TinyTERM ITX includes several keyboard layouts, in addition to being able to use
the standard iPhone keyboard or an external keyboard. The available layouts in
TinyTERM are variations on standard QWERTY, AZERTY and QWERTZ keyboards. These
keyboards are available in both portrait and landscape variations, each of which has been
customized to fit the iPhone screen while leaving sufficient room for the terminal
Each layout also includes shifted, numeric, symbol and function key layouts.
These are modified from the standard iPhone key layout, in order to make more readily
available those characters commonly used at a UNIX or Linux shell prompt.
Creating a Keyboard Layout
It's also possible to create additional
keyboard layouts and upload them to TinyTERM ITX for iPhone.
Keyboard layouts are defined in a UTF-8 text file. For example, the English (STD 437) layout
is defined like this:
#US English keyboard using codepage STD 437 MS-DOS Latin US, portrait mode
[123;;size=1.3;;shiftLock=QWERTY (portrait).123][fn;;shiftLock=QWERTY (portrait).fn;;size=1.3][space;;keyChar=32;;size=5][ctrl;;ctrlKey=1;;size=1.2][return;;keyChar=13;;size=1.8]
Each line of the definition creates a single row of keys, with a maximum of five
rows. This layout corresponds to this keyboard:
The first four arguments control the general appearance of custom keyboards,
regardless of the layout selected.
-spacing is the number of pixels between keys.
-margin is the number of pixels to leave between the edges of
the keyboard and the screen.
-fontSize is the maximum size of the key labels.
The labels automatically resize smaller to fit the key.
The next important argument is the keyboard name, in this case
The + sign identifies the start of a new keyboard. It does not display as part of
the layout name. Everything after that is considered part of the keyboard layout,
until another + sign is reached.
If there is an extension on the keyboard name, such as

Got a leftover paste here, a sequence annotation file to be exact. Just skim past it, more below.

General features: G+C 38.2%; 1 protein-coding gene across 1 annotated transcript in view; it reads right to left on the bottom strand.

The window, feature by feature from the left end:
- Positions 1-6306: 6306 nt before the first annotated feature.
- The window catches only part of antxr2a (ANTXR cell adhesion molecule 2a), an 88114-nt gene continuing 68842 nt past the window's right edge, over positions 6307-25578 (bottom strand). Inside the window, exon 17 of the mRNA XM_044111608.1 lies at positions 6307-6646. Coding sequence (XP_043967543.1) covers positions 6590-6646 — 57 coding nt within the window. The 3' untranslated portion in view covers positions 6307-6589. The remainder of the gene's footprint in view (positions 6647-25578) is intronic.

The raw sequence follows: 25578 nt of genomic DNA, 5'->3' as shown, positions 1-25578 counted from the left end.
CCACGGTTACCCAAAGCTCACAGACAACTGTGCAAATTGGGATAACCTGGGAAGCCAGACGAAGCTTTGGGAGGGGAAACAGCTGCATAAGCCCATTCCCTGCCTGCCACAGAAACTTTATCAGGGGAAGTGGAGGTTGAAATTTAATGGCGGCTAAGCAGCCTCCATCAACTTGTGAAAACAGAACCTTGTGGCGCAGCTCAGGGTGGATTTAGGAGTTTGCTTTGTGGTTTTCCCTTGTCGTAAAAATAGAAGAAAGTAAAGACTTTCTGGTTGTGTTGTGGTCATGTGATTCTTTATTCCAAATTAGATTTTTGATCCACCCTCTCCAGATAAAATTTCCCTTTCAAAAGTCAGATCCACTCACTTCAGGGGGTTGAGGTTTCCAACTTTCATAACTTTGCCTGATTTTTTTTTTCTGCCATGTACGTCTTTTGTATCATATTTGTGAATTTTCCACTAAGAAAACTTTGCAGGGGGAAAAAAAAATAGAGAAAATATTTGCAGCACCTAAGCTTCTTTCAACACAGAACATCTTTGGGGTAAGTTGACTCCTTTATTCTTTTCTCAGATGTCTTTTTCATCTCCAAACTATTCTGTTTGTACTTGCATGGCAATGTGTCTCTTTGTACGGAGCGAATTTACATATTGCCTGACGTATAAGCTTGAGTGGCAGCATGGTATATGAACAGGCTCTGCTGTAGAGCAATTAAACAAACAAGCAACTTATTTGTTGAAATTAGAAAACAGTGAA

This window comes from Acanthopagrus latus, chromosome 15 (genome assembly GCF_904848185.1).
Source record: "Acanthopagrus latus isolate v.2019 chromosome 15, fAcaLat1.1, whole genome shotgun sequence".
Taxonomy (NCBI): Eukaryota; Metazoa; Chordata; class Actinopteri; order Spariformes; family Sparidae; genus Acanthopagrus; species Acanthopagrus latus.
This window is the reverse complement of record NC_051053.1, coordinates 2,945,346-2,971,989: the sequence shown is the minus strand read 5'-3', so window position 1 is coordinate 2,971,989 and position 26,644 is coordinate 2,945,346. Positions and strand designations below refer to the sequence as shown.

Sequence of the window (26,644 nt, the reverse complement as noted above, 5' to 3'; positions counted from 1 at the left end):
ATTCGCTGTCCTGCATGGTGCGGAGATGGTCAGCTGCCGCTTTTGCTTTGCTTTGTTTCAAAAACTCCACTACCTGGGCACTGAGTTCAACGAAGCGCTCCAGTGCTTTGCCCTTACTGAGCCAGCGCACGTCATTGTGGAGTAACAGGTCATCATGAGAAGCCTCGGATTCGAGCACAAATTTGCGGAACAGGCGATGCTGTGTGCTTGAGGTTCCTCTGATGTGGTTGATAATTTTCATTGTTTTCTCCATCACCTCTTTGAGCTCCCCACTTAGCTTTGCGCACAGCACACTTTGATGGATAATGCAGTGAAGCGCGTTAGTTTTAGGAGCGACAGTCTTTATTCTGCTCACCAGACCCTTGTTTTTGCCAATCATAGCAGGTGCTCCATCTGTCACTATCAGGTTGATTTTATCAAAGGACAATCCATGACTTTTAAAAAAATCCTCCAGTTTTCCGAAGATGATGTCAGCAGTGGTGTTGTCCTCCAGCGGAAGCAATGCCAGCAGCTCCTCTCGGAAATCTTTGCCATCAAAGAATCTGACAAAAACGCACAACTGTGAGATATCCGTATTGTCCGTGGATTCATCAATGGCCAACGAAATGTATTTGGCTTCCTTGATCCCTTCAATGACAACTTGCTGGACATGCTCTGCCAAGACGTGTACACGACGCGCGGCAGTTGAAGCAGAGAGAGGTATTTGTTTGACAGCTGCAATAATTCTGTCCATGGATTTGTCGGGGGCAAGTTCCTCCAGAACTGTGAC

QWERTY (portrait).shift, the layout will not be listed in TinyTERM.
Instead, the layout can only be referenced by the
shiftLock arguments in other keyboard layouts.
Lines starting with the # symbol are comments. They will not be displayed as
part of the layout.
The remaining lines are the actual key definitions. A keyboard layout may include
a maximum of five rows of keys at standard height. Increasing the
keyHeight parameter sufficiently will decrease the number of rows
available. There is no way to reduce the total space used by the keyboard.
can also be used for individual keyboard sections. In this case, place them
immediately after the initial layout heading. They will affect only that layout.
+English (STD 437)
#US English keyboard using codepage STD 437 MS-DOS Latin US
There are three ways to define a key:
- A single typed character
-/.*|<> in the first line is comprised of these. Each is a
single letter, and will display as a separate key.
- Enclosed within square brackets [ ]
[q] is one of these. If it weren't within brackets, it would
be capitalized automatically for display, but would still send a lower-case
q when pressed.
This is also how to label a key with more than one character. For example, the
shift key is labeled like this.
- Preceded by the escape character \
The key definition
one of these. Because certain characters are used in key definitions, they
must be escaped to be used as individual keys. The \ also indicates octal or
hexadecimal values, or special characters in a key sequence.
A reference guide to all arguments available for keyboard layouts is
Using a Custom Keyboard Layout
Once a keyboard layout has been created, it needs to be saved in a text file in
UTF-8 format. (A number of text editors include a UTF-8 option.)
The file must have the extension .ttkeyboard, but the
name of the file can vary; e.g., keys.ttkeyboard.
Only one keyboard layout file can be active at a time. To use the layouts from
more than one .ttkeyboard file, combine them into a single file.
To download the keyboard file currently used by TinyTERM ITX,
right-click here and save the file. You can see the keyboard layout
options in use and compare them to the actual keyboards presented by TinyTERM.
You can also edit them for personal use.
Once the .ttkeyboard file is created, it needs to be uploaded to TinyTERM ITX for
iPhone. Instructions for that can be found here.